So there- Ann Arbor's just lovely in the summer, and having the Summer Festival right downtown reminds us of that just a tad more :)

Monday, June 25, 2007

Will you...

My sister's engaged! With some help from this swoony scene from Love Actually, Sam's favorite black marker pen and construction paper, and the song from my beloved Elmo & Andrea Bocelli clip :)

Oh happy happy happy!!

Friday, June 22, 2007

A night with Royston Tan - via youTube

I have to admit to spending too much time on youTube tonight - chasing links and checking out everything that has been uploaded related to Royston Tan. A Singaporean filmaker who has gained prominence internationally and who Time magazine described as being an Asian "iconoclast". Check out this essay written by Kenneth Tan, chair of the Asian Film Archive.

Royston's showreel above highlights his eye for beautiful composed pictures in his films. And that's what films are - stories captured in a sequence of pictures moving at 35fps. I haven't yet watched all of Royston's works, but his upcoming flim "881" looks like something that I really want to watch when we travel back to Singapore. Check out the trailers below:

Some background for non-Singaporeans. The film revolves around the "ge tai", or literally translated the "song stage", which takes place annually during the Seventh Month (or the Hungry Ghost month) of the Chinese calendar. Traditionally, Chinese opera performances would be held on the Seventh Month of each year - the only month in the year when the Gates of Hades are thrown open, and ghosts, spirits and all departed souls make their annual pilgrimage back into the land of the living.

As a way of placating these spirits, temples and clan associations would host performances that take place on temporary stages like the one seen in Royston's clip above. The performances tend to be loud, boisterous, noisy, and sometimes seen as annoyances when performed close to residential areas. But these performances are highly popular amongst the older folks back home, primarily because the night's proceedings would usually take place in Chinese dialect, Hokkien being the most popular.

However, there's been a fair degree of romanticization of ge tai performances, especially amongst arts practitioners. It's a theme that has emerged in a variety of plays, books and films in the recent past. I personally feel that it's a way for Singapore artistes to grasp onto an "authentic" local art form in a country that is made up of immigrants from all over. Additionally, the ge tai is an art form that makes sense to the Chinese in Singapore, but its frequent appearance in popular culture speaks to need to hear about the nostalgia held by the other ethnic groups in the country as well. Anyway, enough with my views... Royston's film looks like it's going to be huge and fun to watch and we are definitely looking forward to catching it on the big screen in Singapore.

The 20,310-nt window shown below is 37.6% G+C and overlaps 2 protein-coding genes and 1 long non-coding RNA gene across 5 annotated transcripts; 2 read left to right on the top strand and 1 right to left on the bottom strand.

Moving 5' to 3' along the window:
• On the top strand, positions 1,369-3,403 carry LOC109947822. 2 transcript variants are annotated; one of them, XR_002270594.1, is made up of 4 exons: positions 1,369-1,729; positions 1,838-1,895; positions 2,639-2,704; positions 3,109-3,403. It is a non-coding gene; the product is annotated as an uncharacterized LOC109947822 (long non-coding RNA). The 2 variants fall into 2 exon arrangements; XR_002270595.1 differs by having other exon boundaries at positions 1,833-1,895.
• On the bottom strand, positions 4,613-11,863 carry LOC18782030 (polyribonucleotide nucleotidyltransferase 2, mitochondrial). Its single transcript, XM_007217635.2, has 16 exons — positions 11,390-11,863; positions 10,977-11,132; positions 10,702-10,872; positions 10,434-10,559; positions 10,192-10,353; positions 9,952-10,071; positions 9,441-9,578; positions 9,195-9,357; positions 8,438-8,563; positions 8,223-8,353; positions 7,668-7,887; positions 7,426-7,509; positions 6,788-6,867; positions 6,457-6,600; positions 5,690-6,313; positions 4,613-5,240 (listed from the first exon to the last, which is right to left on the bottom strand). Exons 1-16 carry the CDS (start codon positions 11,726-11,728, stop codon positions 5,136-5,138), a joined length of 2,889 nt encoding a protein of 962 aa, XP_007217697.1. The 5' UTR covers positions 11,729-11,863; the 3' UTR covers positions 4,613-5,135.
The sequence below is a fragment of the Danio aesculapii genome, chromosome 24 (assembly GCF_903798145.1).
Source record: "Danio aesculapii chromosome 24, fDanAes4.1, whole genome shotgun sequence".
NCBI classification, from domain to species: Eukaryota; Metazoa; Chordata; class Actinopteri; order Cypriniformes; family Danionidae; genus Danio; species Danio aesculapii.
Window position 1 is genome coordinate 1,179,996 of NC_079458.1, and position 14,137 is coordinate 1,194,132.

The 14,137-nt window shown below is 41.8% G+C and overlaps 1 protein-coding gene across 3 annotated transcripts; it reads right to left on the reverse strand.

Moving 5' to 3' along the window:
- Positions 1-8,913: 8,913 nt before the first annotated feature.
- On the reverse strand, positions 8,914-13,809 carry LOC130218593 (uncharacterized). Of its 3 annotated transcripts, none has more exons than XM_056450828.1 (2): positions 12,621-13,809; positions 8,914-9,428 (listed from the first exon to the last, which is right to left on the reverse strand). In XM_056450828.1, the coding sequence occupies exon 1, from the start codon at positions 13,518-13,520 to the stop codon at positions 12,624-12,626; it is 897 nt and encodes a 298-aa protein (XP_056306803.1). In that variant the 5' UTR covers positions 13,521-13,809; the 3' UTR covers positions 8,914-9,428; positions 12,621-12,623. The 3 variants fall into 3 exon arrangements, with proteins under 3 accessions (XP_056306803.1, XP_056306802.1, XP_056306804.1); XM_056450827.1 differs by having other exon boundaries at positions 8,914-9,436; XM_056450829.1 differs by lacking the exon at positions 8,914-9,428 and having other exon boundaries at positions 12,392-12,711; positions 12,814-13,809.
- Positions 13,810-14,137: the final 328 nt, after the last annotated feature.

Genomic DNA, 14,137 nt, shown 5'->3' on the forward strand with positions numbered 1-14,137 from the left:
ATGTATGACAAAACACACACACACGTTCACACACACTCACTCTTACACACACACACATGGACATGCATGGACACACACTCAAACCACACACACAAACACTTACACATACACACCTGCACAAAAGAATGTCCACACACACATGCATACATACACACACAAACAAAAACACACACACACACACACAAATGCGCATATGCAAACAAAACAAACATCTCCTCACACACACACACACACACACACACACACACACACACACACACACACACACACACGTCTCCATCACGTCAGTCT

** Update:
I found yet another clip. This time of the director and his two lead actors performing in a traditional ge tai style ... and in, of all places, Central Park in NYC!!! This was part of the Singapore Day festivities that was held earlier this year in Manhattan.

Thursday, June 21, 2007


Who knew? Steve Buscemi cleans up nice, and there's more to Sienna Miller than a sparkling smile. And the mismatched chemistry is kinda of interesting... Can I say I'm intrigued?

[click for trailer]

Interview is also the first of three movies that make up Triple Theo, a project to remember the life and work of Theo van Gogh, the Dutch film-maker who was murdered in 2004 for his political and religious views.

Tuesday, June 19, 2007

Summer resolution #1

Eat more salad.

It's that sweltering time of the year again when even boiling water generates too much heat to even bear it... It was hitting 96F today and I think I'm done slaving over the stove and oven for a while. At times like these, it's hard to imagine that this place actually snows 4 months of a year...